Paths to Peace
Far from judging others, far from dogmatism, Muslims today must keep silent, must examine themselves. Superstition of the masses and the elitist attitudes of scholarly circles have poisoned the contemporary Muslim conscience.
By Tariq Ramadan
What more can we say about the malaise of the Muslims, their crises and their shortcomings, their inability to meet the challenges of the day? Islam today is in disrepute. Muslims are under attack daily for the violence carried out in their name, for the discrimination against women and non-Muslims. From within, Muslims themselves are the sharpest critics of their deficiencies and failings: they complain about their scholars, their leaders, their internal divisions, of the sad state of Muslim majority societies where education is a disaster, social justice, a mirage and political systems, dens of corruption. From outside and from within, the verdict is in-escapable : the crisis is deep ; doubts have undermined confidence and conscience. It has happened in silence, or accompanied by complaints, fears, suffering, frustration and tears. How can we escape the prison of pretense, of posturing, of constant whining or sterile criticism ? Is there a way for us to become constructively self-critical, to gain confidence and freedom? What path will lead us to peace?
We begin with a paradox. Only in the crucible of self-mastery can freedom be smelted. Far from how others see us, far from our constant complaining, we all have a deep need for silence and introspection: the silence of our conscience. We need to listen to our hearts, to recognize our needs. Islam—like all spiritual traditions—teaches that we can never fully realize ourselves, never attain our freedom by acting against others, or in relation to the judgments, founded or unfounded, of others. To “be”, means to return to our conscience, to our intelligence and our heart, and to pledge, to the full extent of our abilities, to know and to educate ourselves. Knowledge of God, the Qur’an reminds us, lies “between man and his heart” : God invites us to know ourselves, to rely upon our conscience, to seek responsibility. But above all, God summons us to understand our faith, our practice as believers and ourselves. The Unique calls upon humans to become beings of conscience, to take themselves fully in hand and to “become”—overcoming all obstacles—forces for good, for human well-being and peace.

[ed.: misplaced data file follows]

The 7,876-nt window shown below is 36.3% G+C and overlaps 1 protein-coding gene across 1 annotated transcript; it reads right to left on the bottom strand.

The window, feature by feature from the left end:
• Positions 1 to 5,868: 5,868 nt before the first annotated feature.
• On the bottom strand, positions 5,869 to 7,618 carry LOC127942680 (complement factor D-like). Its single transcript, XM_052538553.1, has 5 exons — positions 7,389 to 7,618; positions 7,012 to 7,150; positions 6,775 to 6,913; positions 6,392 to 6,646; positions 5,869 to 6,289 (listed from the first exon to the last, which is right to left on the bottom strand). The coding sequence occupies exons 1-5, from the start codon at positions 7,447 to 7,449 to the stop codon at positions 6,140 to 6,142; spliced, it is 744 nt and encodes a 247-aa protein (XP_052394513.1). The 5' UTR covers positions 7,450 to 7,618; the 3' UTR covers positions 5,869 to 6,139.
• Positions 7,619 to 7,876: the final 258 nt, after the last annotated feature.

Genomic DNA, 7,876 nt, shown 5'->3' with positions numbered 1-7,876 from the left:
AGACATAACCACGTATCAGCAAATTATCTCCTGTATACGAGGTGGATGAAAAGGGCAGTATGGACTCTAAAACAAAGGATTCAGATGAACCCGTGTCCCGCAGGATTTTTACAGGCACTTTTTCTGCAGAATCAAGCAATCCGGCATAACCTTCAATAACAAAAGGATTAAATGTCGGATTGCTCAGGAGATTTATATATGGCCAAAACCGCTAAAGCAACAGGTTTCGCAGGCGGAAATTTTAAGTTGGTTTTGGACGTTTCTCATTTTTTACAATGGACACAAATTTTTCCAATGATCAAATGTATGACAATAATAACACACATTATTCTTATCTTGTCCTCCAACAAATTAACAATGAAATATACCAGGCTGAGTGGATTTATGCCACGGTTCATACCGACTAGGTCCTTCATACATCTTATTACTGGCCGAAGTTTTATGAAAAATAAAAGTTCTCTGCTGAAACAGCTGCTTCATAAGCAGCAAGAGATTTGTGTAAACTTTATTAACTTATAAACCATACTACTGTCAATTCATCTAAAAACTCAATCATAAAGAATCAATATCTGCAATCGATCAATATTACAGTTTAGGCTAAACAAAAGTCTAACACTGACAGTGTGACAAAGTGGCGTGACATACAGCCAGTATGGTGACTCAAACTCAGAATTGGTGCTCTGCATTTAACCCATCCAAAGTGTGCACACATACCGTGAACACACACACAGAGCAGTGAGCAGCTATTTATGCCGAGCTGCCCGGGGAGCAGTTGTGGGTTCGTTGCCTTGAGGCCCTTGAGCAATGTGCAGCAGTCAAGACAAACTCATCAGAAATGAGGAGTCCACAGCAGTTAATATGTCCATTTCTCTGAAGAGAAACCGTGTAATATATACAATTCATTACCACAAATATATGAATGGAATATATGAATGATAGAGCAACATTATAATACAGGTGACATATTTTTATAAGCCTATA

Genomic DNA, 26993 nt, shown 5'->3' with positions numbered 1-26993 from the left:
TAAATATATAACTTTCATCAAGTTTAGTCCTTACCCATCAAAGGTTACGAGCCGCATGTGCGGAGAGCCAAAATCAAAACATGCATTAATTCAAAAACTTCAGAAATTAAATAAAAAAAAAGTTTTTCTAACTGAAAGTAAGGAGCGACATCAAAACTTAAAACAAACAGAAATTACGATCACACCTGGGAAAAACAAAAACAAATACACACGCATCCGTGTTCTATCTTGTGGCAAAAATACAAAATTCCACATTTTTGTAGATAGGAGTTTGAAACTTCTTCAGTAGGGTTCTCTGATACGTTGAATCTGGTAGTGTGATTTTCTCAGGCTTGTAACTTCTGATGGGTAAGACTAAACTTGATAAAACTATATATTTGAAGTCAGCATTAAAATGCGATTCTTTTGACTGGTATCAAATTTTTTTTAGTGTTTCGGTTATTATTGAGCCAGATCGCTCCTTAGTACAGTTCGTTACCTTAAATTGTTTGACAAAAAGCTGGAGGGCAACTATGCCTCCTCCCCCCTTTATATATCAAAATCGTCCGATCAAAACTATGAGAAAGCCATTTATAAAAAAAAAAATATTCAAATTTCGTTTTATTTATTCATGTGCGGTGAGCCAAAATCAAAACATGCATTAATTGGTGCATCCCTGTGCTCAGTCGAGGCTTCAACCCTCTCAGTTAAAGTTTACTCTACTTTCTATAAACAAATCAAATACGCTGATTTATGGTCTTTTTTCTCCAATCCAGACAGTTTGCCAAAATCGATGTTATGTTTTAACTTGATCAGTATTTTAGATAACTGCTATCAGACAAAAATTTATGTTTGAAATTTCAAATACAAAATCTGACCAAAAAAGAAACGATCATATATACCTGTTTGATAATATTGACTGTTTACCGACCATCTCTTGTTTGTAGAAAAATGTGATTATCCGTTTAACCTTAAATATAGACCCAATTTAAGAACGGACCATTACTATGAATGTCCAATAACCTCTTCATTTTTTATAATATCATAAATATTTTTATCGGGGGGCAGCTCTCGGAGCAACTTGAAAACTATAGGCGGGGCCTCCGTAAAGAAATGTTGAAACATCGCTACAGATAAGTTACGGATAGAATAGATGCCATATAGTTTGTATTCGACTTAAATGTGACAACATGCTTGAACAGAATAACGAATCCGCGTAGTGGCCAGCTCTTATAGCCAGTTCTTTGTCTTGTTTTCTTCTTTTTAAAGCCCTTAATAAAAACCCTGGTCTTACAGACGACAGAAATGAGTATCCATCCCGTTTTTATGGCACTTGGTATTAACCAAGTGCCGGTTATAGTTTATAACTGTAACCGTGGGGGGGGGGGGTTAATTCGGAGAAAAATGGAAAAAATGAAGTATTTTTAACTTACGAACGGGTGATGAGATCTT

We must begin by avoiding the obsession of formalism, of claims that strength of faith depends on enforcing prohibitions. Strength of faith lies instead in understanding the ultimate goal of the journey. To believe is to understand… to understand that our reason is sometimes unable to understand. Above all, it is to grasp the primary meaning of “Tawhid,” the oneness of the Divine : to recognize the presence of the Divine within us, to observe His signs in the universe and to learn to give thanks for those we love, for Nature as it is spread before us, for the beauty bestowed upon us. Faith begins with thanks, as Luqman the Wise taught his son ; but we cannot be fully thankful unless we understand exactly what has been given to us. Our age has taught us to be quick to complain about what we lack, yet how rapidly we forget the richness that the Unique, and that life itself has bestowed upon us, deep in the silent and invisible wellsprings of our being. For here lies another paradox: the heart knows that its richness depends upon acknowledging its failings and its poverty. Far from judging others, far from dogmatism, Muslims today must keep silent, must examine themselves: such is their journey, towards the richness of the heart, of conscience and of peace. The greatest challenge of our era is to deepen our understanding and our love. Spirituality is the light of conscience and heart that gives meaning to our lives, that illuminates our path.